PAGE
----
Mat Surtees and his partner Natasha are just two of around six million people in the UK who will lose their £20 a week Universal Credit uplift in October, seeing their household income fall by £86 a month
Image: Mat Surtees)
A couple have been left wondering how they will afford to heat their home or give their little girl a Christmas as they prepare to have their Universal Credit uplift torn away.
Mat Surtees and his partner Natasha are just two of around six million people in the UK who will lose their £20 a week Universal Credit uplift in October, seeing their household income fall by £86 a month.
Mr Surtees, 40 has needed help to make ends meet since losing his job at Taco Bell in his home city of Plymouth, after he was made redundant from a job in a call centre, PlymouthLive reports.
Since then, he has been diagnosed with fibromyalgia, and is also a carer for his partner, 34, who has visual impairment, and their three-year-old daughter Amelia.
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The couple are now trying to juggle their household budget to make sure they have enough money put by to heat their home and put food on the table, as well as try to give their daughter a good Christmas.
He said the uplift meant they could provide extra activities with their daughter while her nursery was closed, and provided an extra security blanket as they endured lockdown.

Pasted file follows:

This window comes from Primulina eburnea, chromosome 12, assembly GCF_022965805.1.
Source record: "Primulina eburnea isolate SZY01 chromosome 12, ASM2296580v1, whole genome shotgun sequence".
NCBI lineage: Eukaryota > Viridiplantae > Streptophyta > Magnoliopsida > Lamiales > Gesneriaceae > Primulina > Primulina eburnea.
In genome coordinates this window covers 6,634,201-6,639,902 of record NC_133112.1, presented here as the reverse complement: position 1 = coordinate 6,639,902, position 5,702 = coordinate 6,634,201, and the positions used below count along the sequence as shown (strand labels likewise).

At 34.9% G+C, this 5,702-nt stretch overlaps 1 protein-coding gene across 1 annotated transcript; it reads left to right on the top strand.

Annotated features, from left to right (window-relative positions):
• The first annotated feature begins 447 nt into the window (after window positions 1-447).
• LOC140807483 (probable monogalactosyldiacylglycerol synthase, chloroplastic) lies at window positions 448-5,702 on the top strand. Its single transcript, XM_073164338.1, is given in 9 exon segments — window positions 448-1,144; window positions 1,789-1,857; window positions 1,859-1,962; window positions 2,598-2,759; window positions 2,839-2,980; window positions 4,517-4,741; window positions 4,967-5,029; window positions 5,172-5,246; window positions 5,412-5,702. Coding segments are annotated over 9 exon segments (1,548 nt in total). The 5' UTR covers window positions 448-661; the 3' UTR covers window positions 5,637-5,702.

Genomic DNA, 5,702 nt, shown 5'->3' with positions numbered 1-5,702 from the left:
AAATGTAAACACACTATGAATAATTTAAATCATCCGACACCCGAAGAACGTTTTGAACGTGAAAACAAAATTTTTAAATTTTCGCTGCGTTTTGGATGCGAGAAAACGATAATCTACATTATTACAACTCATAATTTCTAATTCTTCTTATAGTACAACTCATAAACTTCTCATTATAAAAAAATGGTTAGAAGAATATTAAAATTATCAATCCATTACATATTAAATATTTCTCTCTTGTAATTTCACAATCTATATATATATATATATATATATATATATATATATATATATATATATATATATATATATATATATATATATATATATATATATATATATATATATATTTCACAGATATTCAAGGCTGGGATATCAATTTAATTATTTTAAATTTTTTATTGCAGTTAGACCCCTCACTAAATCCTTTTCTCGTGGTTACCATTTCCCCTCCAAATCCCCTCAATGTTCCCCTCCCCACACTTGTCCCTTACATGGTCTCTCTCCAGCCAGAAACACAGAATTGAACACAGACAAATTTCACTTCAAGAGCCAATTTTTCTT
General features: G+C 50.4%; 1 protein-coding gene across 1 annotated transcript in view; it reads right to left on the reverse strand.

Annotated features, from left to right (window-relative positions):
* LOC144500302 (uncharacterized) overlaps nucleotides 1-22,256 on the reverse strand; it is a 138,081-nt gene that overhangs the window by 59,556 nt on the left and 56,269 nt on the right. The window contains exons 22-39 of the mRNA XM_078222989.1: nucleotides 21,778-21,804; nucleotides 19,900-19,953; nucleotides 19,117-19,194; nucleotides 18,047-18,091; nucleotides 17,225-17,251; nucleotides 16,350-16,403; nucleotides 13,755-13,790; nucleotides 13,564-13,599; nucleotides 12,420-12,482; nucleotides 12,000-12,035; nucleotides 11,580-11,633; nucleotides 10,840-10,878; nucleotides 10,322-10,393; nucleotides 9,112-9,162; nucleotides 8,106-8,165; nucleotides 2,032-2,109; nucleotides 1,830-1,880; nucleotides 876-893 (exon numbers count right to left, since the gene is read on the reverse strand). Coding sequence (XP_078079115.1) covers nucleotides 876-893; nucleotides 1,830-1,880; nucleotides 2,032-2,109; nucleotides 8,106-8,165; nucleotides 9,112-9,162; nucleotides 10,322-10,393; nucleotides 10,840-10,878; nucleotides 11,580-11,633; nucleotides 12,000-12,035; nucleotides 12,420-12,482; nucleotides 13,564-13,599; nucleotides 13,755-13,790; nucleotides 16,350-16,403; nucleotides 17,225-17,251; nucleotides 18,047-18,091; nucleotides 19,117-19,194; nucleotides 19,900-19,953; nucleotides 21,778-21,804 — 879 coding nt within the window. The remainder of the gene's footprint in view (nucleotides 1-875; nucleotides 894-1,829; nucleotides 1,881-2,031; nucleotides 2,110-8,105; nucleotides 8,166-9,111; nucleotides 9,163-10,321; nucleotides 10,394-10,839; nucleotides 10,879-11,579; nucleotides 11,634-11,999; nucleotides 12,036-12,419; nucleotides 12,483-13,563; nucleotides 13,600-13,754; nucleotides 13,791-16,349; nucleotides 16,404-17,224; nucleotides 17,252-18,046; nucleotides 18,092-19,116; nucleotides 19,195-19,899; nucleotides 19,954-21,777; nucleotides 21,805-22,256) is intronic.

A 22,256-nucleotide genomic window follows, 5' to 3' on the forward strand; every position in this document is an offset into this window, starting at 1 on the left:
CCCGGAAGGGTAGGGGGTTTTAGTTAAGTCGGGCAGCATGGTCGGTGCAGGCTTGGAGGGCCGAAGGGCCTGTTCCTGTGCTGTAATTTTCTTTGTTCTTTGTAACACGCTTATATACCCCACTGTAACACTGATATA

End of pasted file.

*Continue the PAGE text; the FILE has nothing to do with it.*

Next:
He said: “It just enabled us not to worry too much about the bills, it took the pressure off. Now we are going to be £86 a month worse off.
“Are we still going to be able to do the things we want to do with Amelia, and heat our home, especially with the energy crisis going on? Are we going to be able to get the food we need, and pay the bills, especially with the winter coming?
“It certainly is a worry, and I hope it doesn’t get to that. My partner is writing lists and making sure we save enough money to pay for this bill and that bill, and have enough money for food and Christmas.”
More than a third of the almost six million people on Universal Credit nationally are in work.
The system was rolled out by the government to replace a series of other benefits, bringing together support for income with housing and childcare costs into a single payment.
The £20 a week uplift was brought in at the start of the coronavirus pandemic in 2020 for a year and was extended in March this year, but is due to end by October.
Prime Minister Boris Johnson has shown no signs of reversing plans for the £20 reduction, suggesting it could only be kept if paid for by tax hikes.
In comments made during his US trip, he said he had “every sympathy” for those toughing it out on benefits, but that the £5-6 billion required to make the additional weekly payments permanent would have to “come out of some people’s pockets”.
The government has said the uplift was always meant to be temporary, and one minister said the reduction equalled two hours’ work for those in employment.
The cut also comes as Boris Johnson refused to say whether he could live on the usual Universal Credit payment.
The Prime Minister was asked if he could get by on just £118 a week – the standard UC allowance for a couple over 25 after UC is slashed next month.
It came as he again snubbed calls to maintain the £20-a-week rise for six million of the poorest families – despite mounting warnings of looming hardship and poverty.